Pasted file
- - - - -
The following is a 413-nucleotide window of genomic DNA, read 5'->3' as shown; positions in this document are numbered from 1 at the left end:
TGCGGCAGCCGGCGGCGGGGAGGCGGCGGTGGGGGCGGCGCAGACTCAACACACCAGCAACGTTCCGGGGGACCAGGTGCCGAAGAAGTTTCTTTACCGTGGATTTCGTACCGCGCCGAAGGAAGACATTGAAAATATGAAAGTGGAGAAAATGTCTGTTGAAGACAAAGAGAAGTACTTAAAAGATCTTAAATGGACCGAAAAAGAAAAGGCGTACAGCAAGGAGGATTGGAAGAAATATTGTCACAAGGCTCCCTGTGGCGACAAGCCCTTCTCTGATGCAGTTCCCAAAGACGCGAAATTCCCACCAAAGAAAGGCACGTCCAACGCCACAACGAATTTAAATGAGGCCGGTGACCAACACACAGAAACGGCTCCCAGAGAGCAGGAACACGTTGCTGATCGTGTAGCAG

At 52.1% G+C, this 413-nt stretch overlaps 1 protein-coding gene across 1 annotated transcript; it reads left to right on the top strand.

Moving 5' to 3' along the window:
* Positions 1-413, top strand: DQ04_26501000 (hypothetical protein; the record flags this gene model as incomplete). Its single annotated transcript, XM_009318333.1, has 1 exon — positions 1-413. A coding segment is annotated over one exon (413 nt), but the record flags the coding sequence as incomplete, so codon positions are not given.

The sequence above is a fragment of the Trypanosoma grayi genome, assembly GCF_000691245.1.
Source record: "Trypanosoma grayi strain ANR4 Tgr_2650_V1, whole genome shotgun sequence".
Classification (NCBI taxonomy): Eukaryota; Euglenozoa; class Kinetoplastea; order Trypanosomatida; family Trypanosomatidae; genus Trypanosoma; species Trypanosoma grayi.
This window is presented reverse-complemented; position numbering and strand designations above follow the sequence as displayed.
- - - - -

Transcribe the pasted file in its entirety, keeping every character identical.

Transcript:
The following is a 413-nucleotide window of genomic DNA, read 5'->3' as shown; positions in this document are numbered from 1 at the left end:
TGCGGCAGCCGGCGGCGGGGAGGCGGCGGTGGGGGCGGCGCAGACTCAACACACCAGCAACGTTCCGGGGGACCAGGTGCCGAAGAAGTTTCTTTACCGTGGATTTCGTACCGCGCCGAAGGAAGACATTGAAAATATGAAAGTGGAGAAAATGTCTGTTGAAGACAAAGAGAAGTACTTAAAAGATCTTAAATGGACCGAAAAAGAAAAGGCGTACAGCAAGGAGGATTGGAAGAAATATTGTCACAAGGCTCCCTGTGGCGACAAGCCCTTCTCTGATGCAGTTCCCAAAGACGCGAAATTCCCACCAAAGAAAGGCACGTCCAACGCCACAACGAATTTAAATGAGGCCGGTGACCAACACACAGAAACGGCTCCCAGAGAGCAGGAACACGTTGCTGATCGTGTAGCAG

At 52.1% G+C, this 413-nt stretch overlaps 1 protein-coding gene across 1 annotated transcript; it reads left to right on the top strand.

Moving 5' to 3' along the window:
* Positions 1-413, top strand: DQ04_26501000 (hypothetical protein; the record flags this gene model as incomplete). Its single annotated transcript, XM_009318333.1, has 1 exon — positions 1-413. A coding segment is annotated over one exon (413 nt), but the record flags the coding sequence as incomplete, so codon positions are not given.

The sequence above is a fragment of the Trypanosoma grayi genome, assembly GCF_000691245.1.
Source record: "Trypanosoma grayi strain ANR4 Tgr_2650_V1, whole genome shotgun sequence".
Classification (NCBI taxonomy): Eukaryota; Euglenozoa; class Kinetoplastea; order Trypanosomatida; family Trypanosomatidae; genus Trypanosoma; species Trypanosoma grayi.
This window is presented reverse-complemented; position numbering and strand designations above follow the sequence as displayed.